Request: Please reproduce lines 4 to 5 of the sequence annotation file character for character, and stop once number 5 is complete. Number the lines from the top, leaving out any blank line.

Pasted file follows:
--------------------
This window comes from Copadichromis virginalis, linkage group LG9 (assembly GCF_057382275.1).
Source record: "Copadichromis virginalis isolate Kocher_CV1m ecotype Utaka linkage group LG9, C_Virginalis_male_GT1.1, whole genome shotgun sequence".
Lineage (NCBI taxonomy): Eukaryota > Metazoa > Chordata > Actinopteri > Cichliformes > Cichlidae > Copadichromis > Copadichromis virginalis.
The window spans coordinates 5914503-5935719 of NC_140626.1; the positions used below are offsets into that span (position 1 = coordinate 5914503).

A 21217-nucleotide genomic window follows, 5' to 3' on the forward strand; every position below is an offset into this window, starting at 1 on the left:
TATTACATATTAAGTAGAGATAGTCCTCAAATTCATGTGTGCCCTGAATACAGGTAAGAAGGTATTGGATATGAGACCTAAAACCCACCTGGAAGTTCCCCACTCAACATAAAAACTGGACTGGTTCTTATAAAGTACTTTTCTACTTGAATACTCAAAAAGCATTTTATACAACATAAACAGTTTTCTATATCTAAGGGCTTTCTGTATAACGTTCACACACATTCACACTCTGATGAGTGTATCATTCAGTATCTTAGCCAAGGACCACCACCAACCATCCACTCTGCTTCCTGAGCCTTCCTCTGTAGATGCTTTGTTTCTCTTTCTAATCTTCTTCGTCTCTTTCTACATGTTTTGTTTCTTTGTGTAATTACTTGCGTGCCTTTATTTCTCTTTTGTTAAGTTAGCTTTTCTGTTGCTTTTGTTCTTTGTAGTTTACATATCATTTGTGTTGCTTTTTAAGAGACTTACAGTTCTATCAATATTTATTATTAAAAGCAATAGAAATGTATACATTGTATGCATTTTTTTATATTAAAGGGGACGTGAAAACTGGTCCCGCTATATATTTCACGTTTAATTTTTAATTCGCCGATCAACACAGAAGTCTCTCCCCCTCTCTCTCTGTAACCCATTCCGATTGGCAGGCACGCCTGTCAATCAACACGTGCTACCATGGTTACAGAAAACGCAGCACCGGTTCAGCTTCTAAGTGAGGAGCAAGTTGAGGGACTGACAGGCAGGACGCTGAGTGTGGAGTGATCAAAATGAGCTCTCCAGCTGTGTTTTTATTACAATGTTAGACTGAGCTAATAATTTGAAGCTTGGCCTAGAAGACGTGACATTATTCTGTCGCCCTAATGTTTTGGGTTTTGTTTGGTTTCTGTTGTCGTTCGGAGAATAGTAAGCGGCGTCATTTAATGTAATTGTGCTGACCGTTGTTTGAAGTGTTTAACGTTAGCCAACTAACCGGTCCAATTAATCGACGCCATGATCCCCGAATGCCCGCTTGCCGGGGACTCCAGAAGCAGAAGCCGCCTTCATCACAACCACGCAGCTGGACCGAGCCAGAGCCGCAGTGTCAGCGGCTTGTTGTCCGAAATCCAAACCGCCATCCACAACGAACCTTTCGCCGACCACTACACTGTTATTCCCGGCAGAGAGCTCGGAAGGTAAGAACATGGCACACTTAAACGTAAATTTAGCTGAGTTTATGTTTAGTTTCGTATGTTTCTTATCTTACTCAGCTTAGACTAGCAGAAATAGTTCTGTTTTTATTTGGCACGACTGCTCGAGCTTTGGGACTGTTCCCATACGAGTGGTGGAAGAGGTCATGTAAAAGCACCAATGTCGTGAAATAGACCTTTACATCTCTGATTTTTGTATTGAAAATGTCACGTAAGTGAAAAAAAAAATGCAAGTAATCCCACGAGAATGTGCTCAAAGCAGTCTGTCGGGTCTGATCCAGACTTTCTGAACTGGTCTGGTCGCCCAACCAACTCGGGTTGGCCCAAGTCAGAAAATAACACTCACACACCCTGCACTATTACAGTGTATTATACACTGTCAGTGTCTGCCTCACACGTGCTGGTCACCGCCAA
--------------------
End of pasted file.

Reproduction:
The window spans coordinates 5914503-5935719 of NC_140626.1; the positions used below are offsets into that span (position 1 = coordinate 5914503).

A 21217-nucleotide genomic window follows, 5' to 3' on the forward strand; every position below is an offset into this window, starting at 1 on the left: